You are effectively performing a "put this item if an item with this hash+range key does not already exist".

9
  • 3
    I'm still not clear why that's the case. If I insert an item with hash "123" and range "abc", attribute_not_exists(hash) will prevent me from inserting another item with the same hash and range. But, it won't stop me from inserting an item with hash "123" and range "xyz", even though it has the same hash as the first item. How should I handle the case where I want to avoid duplicate hashes, even if the range values are different?
    – mrog
    Sep 29 '15 at 15:42
  • 2
    @mrog That is because of the way hash+range tables are designed. A single hash key can have many range keys. Each hash+range *combination must be unique. Take a look at this answer to see the difference between hash and hash+range.
    – mkobit
    Sep 30 '15 at 1:22
  • 1
    I understand the concept of a hash+range key, but that doesn't answer my question. Why does attribute_not_exists(hash) check both the hash and the range? Is it even possible to write a condition that checks just the hash? And why do attribute_not_exists(hash), attribute_not_exists(range), and attribute_not_exists(whatever) all do exactly the same thing?
    – mrog
    Sep 30 '15 at 15:54
  • 16
    Okay, it makes sense now. I thought that attribute_not_exists was looking for an an attribute with the same value as the one in the record being inserted. In reality, the value doesn't matter. It's really looking for an existing item with same primary key and an attribute (any value) with the provided name. Thanks!
    – mrog
    Oct 1 '15 at 16:17
  • 1
    @AnatoliiB how does specifying both change the result of the answer? Can you add an example or your own answer explaining how this is wrong?
    – mkobit
    Jul 11 '18 at 14:13
12

For Googlers:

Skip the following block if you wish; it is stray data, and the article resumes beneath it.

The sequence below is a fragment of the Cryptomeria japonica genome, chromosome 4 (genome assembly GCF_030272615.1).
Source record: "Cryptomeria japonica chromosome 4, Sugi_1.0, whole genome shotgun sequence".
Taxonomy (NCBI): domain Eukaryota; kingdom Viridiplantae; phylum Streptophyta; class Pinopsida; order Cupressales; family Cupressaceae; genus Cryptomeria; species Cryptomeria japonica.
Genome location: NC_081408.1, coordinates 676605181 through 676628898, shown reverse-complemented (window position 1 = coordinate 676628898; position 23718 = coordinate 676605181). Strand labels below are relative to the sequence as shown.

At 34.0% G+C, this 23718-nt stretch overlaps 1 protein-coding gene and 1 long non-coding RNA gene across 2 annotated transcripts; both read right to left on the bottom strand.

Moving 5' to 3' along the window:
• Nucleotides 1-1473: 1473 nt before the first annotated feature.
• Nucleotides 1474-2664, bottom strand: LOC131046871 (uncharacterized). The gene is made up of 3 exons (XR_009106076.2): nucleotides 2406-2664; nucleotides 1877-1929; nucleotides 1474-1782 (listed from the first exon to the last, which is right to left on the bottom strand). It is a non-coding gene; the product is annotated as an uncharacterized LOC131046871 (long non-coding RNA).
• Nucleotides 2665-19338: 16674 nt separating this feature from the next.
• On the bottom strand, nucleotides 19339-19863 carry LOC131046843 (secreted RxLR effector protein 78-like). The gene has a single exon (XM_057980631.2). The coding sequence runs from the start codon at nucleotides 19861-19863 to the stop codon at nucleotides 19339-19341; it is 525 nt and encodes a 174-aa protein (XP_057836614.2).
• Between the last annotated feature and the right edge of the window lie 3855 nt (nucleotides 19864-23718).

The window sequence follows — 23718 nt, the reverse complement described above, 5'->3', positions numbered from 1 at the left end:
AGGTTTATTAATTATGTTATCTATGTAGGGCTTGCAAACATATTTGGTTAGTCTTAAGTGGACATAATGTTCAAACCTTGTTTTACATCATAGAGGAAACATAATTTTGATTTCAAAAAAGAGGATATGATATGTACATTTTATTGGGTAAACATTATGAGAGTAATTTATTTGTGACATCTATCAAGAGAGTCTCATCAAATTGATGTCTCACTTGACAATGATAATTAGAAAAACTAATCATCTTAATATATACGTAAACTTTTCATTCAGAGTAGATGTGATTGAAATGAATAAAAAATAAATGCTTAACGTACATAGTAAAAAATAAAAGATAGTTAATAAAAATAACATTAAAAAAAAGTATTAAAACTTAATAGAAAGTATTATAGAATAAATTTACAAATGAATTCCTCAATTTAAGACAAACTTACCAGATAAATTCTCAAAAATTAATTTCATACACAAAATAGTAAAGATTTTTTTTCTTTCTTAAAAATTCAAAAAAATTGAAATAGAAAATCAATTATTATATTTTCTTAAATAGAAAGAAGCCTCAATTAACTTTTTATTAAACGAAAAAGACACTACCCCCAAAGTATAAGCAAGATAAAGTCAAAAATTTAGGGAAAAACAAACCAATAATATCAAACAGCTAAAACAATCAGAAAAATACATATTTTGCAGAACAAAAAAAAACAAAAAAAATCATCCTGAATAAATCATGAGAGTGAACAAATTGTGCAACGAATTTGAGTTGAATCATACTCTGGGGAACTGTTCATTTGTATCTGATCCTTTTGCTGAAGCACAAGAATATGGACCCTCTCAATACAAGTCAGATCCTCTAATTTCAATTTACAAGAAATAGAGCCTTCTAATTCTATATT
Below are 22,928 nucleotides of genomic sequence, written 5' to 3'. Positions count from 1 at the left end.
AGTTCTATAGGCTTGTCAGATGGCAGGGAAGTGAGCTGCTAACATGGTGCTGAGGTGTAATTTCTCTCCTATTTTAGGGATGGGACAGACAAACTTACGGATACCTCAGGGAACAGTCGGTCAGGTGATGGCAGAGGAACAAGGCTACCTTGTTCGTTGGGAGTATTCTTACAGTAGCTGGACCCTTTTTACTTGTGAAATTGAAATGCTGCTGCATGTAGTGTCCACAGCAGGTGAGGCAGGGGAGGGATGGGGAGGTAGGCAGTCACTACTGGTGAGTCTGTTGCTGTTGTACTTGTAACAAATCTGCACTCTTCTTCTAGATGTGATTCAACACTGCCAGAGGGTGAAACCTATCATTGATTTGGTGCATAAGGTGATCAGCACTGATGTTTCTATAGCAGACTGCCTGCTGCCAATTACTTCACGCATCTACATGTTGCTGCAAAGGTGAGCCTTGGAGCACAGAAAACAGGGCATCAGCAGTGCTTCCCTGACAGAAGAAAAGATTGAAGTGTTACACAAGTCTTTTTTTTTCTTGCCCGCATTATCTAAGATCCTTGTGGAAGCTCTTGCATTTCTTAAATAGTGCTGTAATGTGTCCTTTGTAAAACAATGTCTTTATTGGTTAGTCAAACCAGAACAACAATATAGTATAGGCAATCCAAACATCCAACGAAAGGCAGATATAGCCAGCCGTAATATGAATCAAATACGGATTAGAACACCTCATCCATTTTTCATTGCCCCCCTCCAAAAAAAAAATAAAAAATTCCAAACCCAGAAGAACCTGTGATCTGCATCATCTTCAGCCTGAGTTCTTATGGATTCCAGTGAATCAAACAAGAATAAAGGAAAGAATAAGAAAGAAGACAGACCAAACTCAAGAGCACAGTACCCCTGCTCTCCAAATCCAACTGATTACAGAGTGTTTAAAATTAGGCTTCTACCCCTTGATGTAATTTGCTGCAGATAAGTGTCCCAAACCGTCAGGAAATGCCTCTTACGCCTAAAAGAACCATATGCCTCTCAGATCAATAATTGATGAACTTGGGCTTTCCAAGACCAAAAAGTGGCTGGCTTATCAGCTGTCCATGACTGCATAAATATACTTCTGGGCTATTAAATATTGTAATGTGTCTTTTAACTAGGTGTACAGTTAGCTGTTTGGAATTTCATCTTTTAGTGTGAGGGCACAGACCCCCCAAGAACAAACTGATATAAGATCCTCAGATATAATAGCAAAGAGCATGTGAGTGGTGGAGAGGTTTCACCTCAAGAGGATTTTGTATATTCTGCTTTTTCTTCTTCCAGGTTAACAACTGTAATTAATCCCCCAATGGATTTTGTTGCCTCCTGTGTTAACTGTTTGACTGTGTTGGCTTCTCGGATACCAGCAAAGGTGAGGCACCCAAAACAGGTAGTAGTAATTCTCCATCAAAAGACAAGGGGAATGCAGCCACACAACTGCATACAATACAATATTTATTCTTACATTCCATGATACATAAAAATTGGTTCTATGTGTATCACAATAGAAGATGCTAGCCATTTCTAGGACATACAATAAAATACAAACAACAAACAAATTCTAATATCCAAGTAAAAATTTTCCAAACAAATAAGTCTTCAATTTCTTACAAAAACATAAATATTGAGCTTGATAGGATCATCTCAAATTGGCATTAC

• (a) attribute_not_exists checks whether an item with same primary key as the to-be-inserted item exists
  • (b) Additionally, it checks whether an attribute exists on that item, value does not matter
  • If you only want to prevent overwriting, then use attribute_not_exists with primary key (or partition key, or range key), since the key must exist, check (b) will always pass, only check (a) will be in effect

Reasoning:

  • The name attribute_not_exists suggests that it checks whether an attribute exists on an item
  • But there are multiple items in the table, which item does it check against?
  • The answer is it checks against the item with the same primary key as the one you are putting in
  • This happens for all condition expressions
  • But as always, it is not properly and fully documented
  • See below official document about this feature, and taste its ambiguity

Note: To prevent a new item from replacing an existing item, use a conditional expression that contains the attribute_not_exists function with the name of the attribute being used as the partition key for the table. Since every record must contain that attribute, the attribute_not_exists function will only succeed if no matching item exists.

Link

2
  • Thanks for the clarification. The docs got me VERY confused over what this is doing. The key piece of info here for me was: "which item does it check against". Essentially for PutItem, the only use of the conditional expression is deciding whether or not to overwrite a possible existing item with the same PK. Correct? Nov 22 '20 at 8:44
  • @BenjaminTamasi Yep, if evaluates true only if no such item exists.
    – dz902
    Nov 23 '20 at 7:51
4

Careful with reserved keywords.
attribute_not_exists will not work as expected if the provided attributeName matches a word from the reserved list. hash and range are both reserved and thus require the need to work around that issue by using ExpressionAttributeNames.